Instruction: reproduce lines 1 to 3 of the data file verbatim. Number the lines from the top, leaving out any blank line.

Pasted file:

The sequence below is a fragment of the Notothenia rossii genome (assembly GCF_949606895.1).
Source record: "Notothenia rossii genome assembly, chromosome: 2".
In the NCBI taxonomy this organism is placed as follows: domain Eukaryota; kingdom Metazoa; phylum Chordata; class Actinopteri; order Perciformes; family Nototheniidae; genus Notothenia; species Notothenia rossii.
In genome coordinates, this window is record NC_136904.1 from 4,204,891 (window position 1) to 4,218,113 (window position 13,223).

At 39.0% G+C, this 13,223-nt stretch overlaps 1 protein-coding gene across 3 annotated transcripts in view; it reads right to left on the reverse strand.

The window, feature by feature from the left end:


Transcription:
The sequence below is a fragment of the Notothenia rossii genome (assembly GCF_949606895.1).
Source record: "Notothenia rossii genome assembly, chromosome: 2".
In the NCBI taxonomy this organism is placed as follows: domain Eukaryota; kingdom Metazoa; phylum Chordata; class Actinopteri; order Perciformes; family Nototheniidae; genus Notothenia; species Notothenia rossii.